28 January 2008

End of empires

We all know the subjects best avoided with particular people, or with particular groups of people: topics which cause irresolvable arguments, reach no conclusion, and leave both sides bruised afterwards. In yesterday's HMD post I strayed into one such minefield, offending almost everyone at once.

For me, with most US Americans, one of those no go areas is the idea that the USA might not be seen from outside as an unalloyed force for good in the world. Some become angry at this suggestion; others are hurt; there are those who don't believe that such a premise could possibly be advanced seriously, so assume it must be a joke; some simply can't grasp the idea at all. This what it must have been like when talking to my own compatriots, a hundred years ago, at the height of the British Empire. I am, just about, old enough to remember some former French colons from Algerian days who saw France in the same light. It's a set of blinkers which comes with overwhelming power and reach. Imperialists are incapable of believing that everyone doesn't love them.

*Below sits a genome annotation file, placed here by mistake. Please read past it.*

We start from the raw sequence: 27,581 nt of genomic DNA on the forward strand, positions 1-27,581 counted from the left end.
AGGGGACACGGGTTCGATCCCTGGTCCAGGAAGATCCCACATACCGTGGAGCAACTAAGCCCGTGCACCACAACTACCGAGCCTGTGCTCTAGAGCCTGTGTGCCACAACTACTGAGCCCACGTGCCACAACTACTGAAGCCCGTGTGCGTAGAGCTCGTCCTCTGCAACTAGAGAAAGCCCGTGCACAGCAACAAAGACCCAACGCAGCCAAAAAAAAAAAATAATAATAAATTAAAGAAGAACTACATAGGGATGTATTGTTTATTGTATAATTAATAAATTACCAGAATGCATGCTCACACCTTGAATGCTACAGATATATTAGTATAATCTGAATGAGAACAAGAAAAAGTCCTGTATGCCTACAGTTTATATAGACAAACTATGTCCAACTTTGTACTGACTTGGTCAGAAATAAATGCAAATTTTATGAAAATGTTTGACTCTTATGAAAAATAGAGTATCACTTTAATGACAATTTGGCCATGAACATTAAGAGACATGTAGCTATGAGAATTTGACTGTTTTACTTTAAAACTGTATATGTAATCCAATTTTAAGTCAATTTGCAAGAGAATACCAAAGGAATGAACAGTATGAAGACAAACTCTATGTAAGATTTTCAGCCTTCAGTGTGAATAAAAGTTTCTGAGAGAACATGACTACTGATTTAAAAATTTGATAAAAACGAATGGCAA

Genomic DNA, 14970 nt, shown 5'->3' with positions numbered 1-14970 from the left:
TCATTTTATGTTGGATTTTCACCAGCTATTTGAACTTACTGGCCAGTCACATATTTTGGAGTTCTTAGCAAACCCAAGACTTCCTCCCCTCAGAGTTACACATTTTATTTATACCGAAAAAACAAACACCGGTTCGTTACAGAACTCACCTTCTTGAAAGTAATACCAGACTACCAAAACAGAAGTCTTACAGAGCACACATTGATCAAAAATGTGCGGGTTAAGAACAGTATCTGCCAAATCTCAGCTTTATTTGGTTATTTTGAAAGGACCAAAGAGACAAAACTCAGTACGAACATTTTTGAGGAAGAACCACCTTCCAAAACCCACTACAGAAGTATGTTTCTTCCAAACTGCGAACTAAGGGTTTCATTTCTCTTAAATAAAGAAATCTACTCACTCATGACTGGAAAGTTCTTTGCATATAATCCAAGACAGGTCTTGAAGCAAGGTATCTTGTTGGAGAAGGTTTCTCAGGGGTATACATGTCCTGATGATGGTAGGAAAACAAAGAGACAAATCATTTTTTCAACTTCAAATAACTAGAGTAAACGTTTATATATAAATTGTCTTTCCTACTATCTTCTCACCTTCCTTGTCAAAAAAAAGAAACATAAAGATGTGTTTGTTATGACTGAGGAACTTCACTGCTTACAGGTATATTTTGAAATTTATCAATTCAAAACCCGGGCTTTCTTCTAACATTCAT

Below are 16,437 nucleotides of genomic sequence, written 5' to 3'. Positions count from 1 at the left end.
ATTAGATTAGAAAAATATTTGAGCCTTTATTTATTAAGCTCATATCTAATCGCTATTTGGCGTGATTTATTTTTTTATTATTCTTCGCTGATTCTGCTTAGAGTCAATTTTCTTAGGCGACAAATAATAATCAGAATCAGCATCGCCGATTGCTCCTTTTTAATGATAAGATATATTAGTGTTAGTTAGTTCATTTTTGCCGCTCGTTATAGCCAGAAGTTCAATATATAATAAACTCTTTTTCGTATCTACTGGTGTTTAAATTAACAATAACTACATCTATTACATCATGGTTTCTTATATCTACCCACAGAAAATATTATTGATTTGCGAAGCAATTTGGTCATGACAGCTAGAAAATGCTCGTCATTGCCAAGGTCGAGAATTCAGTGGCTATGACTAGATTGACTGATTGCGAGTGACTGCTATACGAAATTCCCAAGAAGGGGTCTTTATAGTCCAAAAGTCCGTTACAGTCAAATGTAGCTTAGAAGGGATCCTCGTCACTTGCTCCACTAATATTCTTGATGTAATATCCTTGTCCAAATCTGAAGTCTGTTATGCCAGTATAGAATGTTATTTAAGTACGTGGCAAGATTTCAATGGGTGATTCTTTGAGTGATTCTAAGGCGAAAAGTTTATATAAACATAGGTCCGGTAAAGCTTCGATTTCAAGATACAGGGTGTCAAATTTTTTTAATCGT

Along with that blindness, like a conjoined twin, comes conviction of omnipotence: a belief that nothing at all is beyond the coercive capacity of that power and reach. We British continued to believe this despite loss of the American colonies, experience of the North West Frontier (what is now Afghanistan), the Boers of South Africa, or 1920s Iraq. The French failed to learn from bloody noses in Viet Nam, the Lebanon and Algeria. For Americans, it wasn't seriously dented for long by Viet Nam, nor Cuba, nor Iran.

It's particularly refreshing, therefore, to find Thinking Through My Fingers (Jim Putnam being a transatlantic cousin) seriously and in a matter of fact manner considering both propositions: that undiluted US hegemony may be at the end of its shelf life, and that this may be no bad thing. (I should also make honourable mention of Dr C, whose clear eyed excoriations of US foreign policy are unflinching.)

How far, and how fast, the bulk of the US population can follow TTMF in moving from starry eyed "shining house on the hill" fantasies to real life will decide how much global trauma can be avoided. It has to be said that Britain offers no model to be proud of in this respect: the list of places where we left misery and disaster while managing to believe that we had planted everything needed for a deep and successful society is long and alarming.

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